A mixed-model approach for estimating drivers of microbiota community composition and differential taxonomic abundance

Sweeny, Amy R. and Lemon, Hannah and Ibrahim, Anan and Watt, Kathryn A. and Wilson, Kenneth and Childs, Dylan Z. and Nussey, Daniel H. and Free, Andrew and McNally, Luke (2023) A mixed-model approach for estimating drivers of microbiota community composition and differential taxonomic abundance. mSystems, 8 (4). ISSN 2379-5077

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Next-generation sequencing (NGS) and metabarcoding approaches are increasingly applied to wild animal populations, but there is a disconnect between the widely applied generalized linear mixed model (GLMM) approaches commonly used to study phenotypic variation and the statistical toolkit from community ecology typically applied to metabarcoding data. Here, we describe the suitability of a novel GLMM-based approach for analyzing the taxon-specific sequence read counts derived from standard metabarcoding data. This approach allows decomposition of the contribution of different drivers to variation in community composition (e.g., age, season, individual) via interaction terms in the model random-effects structure. We provide guidance to implementing this approach and show how these models can identify how responsible specific taxonomic groups are for the effects attributed to different drivers. We applied this approach to two cross-sectional data sets from the Soay sheep population of St. Kilda. GLMMs showed agreement with dissimilarity-based approaches highlighting the substantial contribution of age and minimal contribution of season to microbiota community compositions, and simultaneously estimated the contribution of other technical and biological factors. We further used model predictions to show that age effects were principally due to increases in taxa of the phylum Bacteroidetes and declines in taxa of the phylum Firmicutes. This approach offers a powerful means for understanding the influence of drivers of community structure derived from metabarcoding data. We discuss how our approach could be readily adapted to allow researchers to estimate contributions of additional factors such as host or microbe phylogeny to answer emerging questions surrounding the ecological and evolutionary roles of within-host communities. IMPORTANCE NGS and fecal metabarcoding methods have provided powerful opportunities to study the wild gut microbiome. A wealth of data is, therefore, amassing across wild systems, generating the need for analytical approaches that can appropriately investigate simultaneous factors at the host and environmental scale that determine the composition of these communities. Here, we describe a generalized linear mixed-effects model (GLMM) approach to analyze read count data from metabarcoding of the gut microbiota, allowing us to quantify the contributions of multiple host and environmental factors to within-host community structure. Our approach provides outputs that are familiar to a majority of field ecologists and can be run using any standard mixed-effects modeling packages. We illustrate this approach using two metabarcoding data sets from the Soay sheep population of St. Kilda investigating age and season effects as worked examples.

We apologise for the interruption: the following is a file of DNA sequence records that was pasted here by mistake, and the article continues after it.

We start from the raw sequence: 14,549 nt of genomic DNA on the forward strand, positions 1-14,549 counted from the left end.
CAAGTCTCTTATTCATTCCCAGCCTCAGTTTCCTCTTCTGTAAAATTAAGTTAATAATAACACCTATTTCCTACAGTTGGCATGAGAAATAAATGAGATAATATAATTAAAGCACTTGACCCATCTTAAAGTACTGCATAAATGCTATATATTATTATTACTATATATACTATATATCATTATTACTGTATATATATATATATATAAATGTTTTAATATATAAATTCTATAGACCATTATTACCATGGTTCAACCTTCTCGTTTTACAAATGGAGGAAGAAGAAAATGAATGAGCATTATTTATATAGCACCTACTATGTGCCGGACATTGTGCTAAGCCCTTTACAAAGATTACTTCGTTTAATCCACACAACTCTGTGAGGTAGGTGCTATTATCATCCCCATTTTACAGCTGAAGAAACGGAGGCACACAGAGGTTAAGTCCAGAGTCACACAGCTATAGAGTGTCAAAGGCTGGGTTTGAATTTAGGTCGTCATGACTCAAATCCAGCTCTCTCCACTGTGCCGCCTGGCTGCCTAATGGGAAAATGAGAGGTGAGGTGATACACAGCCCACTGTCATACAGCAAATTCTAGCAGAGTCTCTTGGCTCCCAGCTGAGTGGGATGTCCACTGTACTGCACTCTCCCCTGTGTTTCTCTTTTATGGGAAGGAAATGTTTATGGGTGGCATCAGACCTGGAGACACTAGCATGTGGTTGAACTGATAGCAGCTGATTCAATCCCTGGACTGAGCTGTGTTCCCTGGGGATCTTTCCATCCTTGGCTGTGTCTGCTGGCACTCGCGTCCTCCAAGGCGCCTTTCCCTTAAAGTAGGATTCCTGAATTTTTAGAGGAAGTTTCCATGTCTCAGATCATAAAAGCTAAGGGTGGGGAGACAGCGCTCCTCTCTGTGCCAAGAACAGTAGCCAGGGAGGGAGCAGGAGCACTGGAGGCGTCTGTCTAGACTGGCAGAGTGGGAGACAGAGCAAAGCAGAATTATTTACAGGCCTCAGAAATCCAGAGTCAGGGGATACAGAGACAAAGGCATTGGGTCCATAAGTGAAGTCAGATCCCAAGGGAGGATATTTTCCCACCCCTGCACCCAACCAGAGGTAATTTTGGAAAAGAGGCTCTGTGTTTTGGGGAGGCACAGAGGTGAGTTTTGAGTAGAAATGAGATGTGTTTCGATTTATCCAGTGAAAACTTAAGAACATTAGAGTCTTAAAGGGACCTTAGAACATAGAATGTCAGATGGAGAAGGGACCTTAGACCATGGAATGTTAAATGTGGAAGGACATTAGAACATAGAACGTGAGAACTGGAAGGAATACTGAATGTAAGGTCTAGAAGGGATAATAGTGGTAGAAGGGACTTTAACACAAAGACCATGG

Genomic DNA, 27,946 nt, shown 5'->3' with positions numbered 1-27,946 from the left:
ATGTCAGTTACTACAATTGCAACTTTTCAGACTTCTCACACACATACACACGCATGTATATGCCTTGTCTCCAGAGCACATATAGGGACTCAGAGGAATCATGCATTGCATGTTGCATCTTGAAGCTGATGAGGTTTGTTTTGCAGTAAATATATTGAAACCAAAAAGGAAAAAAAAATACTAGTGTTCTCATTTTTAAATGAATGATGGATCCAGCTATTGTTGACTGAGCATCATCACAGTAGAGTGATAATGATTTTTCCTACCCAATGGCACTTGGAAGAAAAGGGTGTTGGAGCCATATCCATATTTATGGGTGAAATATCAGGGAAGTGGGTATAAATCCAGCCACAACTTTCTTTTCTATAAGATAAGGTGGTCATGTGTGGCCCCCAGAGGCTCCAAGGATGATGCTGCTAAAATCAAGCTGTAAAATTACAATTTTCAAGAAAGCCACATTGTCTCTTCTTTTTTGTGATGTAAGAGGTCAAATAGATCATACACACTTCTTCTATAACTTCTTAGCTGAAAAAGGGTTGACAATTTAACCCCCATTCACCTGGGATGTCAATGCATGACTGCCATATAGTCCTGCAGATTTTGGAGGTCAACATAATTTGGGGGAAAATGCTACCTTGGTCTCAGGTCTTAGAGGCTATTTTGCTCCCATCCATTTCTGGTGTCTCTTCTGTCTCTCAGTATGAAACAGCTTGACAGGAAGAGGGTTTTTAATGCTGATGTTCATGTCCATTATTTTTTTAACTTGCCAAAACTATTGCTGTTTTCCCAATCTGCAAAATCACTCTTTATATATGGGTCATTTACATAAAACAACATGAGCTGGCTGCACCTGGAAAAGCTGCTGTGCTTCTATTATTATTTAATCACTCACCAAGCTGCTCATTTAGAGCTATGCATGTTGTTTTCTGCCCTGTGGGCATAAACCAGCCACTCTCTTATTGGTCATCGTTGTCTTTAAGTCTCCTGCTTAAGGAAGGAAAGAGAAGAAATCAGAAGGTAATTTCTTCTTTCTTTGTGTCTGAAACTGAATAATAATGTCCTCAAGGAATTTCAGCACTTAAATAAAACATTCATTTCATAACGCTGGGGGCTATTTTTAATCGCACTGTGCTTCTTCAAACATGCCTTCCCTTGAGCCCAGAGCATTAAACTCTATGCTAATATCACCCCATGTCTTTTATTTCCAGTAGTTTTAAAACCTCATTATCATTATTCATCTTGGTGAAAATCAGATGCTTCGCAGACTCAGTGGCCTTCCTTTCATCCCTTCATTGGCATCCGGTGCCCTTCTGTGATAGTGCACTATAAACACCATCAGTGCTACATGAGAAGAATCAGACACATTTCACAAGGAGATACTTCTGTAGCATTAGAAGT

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04 Aug 2023 12:30
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22 Sep 2023 15:45